From when the pandemic was just news to the country until this moment, the strategy deployed by the Nigerian government to forestall the coronavirus outbreak has been “prevention via airports,” leaving the overland routes susceptible.
It started with heightened screenings at airports’ point of entry, with a particular eye on passengers from China alongside Chinese expatriates returning from holidays in January 2020. Nigeria eventually reported Sub-Saharan Africa’s first coronavirus case on Feb. 28 — an Italian citizen working in Nigeria tested positive after returning to Lagos from Milan, northern Italy, on Feb. 25. He had traveled 97 kilometres outside Lagos to the cement factory where he worked.
Since the confirmation of first cases in China, the government beefed up preventive measures by establishing a multi-sectoral Coronavirus Preparedness Group led by the Nigeria Centre for Disease Control (NCDC) which immediately activated its National Emergency Operations Centre, four laboratories with capacities to test for the virus. It also expanded surveillance—by a team of epidemiologists—to follow up with travelers from COVID-hit countries within 14 days of arriving in the country.
To these efforts, and based on Nigeria’s reputation for containing the Ebola outbreak in 2014, health professionals, including international media, expressed confidence in Nigeria’s ability to nip the novel virus in the bud.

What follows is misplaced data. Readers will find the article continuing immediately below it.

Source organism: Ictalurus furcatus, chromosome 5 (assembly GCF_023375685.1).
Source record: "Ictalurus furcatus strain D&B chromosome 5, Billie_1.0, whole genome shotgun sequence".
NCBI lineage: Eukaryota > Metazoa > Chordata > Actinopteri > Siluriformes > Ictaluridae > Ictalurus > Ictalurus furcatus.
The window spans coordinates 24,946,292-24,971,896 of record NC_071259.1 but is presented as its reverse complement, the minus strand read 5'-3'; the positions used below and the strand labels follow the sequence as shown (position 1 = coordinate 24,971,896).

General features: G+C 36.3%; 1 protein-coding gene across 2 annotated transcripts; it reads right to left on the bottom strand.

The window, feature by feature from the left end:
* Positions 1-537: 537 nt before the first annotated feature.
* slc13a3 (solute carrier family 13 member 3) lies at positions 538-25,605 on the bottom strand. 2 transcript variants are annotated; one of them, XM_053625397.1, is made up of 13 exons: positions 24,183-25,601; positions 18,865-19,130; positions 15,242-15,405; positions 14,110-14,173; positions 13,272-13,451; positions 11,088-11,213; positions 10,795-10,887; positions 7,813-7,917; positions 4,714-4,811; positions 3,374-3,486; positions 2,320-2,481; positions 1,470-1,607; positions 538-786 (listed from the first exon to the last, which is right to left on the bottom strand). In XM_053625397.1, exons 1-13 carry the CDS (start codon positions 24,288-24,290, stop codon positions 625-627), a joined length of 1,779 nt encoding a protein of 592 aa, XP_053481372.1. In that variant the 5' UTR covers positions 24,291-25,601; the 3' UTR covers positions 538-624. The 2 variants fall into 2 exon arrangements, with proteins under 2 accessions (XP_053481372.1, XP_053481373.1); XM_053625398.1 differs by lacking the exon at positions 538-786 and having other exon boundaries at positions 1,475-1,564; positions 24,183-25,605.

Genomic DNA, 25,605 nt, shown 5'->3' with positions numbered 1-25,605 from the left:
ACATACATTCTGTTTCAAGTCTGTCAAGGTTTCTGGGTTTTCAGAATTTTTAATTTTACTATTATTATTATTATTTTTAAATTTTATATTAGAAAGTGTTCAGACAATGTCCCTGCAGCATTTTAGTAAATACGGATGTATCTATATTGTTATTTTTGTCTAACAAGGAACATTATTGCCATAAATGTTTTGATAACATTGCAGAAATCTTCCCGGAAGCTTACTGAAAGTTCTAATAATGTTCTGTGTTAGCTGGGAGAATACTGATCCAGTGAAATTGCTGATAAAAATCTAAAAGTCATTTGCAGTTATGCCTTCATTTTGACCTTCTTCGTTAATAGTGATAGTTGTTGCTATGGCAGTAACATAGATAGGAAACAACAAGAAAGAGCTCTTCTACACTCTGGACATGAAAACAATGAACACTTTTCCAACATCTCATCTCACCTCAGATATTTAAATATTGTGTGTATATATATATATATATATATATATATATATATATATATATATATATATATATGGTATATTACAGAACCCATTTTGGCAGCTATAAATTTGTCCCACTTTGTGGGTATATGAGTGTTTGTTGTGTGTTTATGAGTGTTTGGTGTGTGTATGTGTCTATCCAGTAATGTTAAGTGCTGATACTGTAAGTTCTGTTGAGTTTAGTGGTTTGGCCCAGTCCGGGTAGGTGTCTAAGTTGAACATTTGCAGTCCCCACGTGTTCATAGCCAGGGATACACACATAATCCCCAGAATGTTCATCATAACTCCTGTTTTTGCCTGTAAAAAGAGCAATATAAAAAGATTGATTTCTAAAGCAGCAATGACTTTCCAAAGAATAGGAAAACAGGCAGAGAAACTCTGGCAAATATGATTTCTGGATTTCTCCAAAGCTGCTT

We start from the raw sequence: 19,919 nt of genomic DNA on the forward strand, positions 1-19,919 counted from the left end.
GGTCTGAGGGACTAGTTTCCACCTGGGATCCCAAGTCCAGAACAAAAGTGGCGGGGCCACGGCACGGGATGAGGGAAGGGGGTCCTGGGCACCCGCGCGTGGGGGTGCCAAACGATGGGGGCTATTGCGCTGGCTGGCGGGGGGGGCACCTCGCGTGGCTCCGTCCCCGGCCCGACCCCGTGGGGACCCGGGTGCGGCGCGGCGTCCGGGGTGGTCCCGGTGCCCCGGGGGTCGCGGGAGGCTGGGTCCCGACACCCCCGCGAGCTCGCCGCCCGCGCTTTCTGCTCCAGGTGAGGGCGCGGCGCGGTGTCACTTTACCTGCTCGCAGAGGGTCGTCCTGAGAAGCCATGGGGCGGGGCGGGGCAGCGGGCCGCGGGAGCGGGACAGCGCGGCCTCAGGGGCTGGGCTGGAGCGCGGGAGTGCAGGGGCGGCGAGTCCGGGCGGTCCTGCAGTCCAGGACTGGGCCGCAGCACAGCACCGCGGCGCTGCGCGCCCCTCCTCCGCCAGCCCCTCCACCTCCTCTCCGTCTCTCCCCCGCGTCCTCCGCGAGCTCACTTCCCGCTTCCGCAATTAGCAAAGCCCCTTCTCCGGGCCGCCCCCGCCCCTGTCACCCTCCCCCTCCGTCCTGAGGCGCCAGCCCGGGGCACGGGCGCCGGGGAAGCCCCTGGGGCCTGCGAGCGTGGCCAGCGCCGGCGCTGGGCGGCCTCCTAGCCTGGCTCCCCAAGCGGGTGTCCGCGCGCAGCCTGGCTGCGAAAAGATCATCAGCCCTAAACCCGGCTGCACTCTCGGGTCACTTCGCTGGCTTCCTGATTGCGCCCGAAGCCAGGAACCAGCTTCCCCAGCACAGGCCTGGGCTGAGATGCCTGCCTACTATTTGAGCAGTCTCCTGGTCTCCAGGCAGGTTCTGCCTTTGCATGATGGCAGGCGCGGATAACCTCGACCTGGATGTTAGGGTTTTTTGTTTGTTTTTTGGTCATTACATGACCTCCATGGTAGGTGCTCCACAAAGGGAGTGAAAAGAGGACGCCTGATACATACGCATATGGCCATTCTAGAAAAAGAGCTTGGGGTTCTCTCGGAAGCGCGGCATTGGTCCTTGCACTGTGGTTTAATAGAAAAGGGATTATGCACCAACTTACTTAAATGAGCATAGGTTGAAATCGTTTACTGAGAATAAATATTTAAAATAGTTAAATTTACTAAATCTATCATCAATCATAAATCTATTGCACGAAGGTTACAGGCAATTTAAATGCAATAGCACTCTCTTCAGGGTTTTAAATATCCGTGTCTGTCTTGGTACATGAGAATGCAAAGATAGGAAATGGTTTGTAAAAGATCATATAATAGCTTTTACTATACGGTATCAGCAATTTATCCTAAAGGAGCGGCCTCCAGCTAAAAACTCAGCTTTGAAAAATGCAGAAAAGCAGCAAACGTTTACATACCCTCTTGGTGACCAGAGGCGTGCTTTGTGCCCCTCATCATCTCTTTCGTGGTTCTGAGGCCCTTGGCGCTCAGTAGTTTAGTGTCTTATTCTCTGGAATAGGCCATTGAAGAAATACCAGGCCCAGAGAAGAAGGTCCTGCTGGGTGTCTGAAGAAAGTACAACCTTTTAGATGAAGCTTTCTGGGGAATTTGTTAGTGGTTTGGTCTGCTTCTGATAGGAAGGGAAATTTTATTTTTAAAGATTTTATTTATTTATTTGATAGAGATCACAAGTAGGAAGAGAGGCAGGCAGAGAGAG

Dr. Ngozi Erondu, an associate fellow in the Global Health Programme at Chatham House, stated in a report by the New York Times that “Nigeria’s confirmation of the coronavirus case in just two days was a very positive reflection of the disease surveillance and laboratory capacity in Nigeria.” Nonetheless, there were warnings that the coronavirus outbreak could be devastating in Africa.
Despite these pre-emptive actions by the government, Nigeria was soaked in public fear, as millions of citizens jumped into panic buying of hand sanitizer and face masks.
Shutting the roof
On March 18, the Nigerian government announced it was restricting entry into the country for travelers from 13 countries including China, US, UK, and other high-risk countries. This restriction from countries with more than 1,000 cases is to commence on March 20. Nigerians returning from these countries are asked to go into self-isolation for 14 days.
“The Federal Government of Nigeria has also suspended the issuance of visa on arrival to travelers from these countries,” the National Centre for Disease Control said in a tweet. This decision was taken following online pressure from Nigerians.
“Praying to God that coronavirus doesn’t get into Nigeria and become as bad as what is going on in the UK, France, Spain, and Italy because it will be bloody and many lives will be unfortunately lost. The best thing is to try and keep it out. Ban flights from some countries,” tweeted Dipo Awojide, a Nigerian lecturer in the UK.
Praying to God that coronavirus doesn’t get into Nigeria and become as bad as what is going on in the UK, France, Spain and Italy because it will be bloody and many lives will be unfortunately lost. Best thing is to try and keep it out. Ban flights from some countries.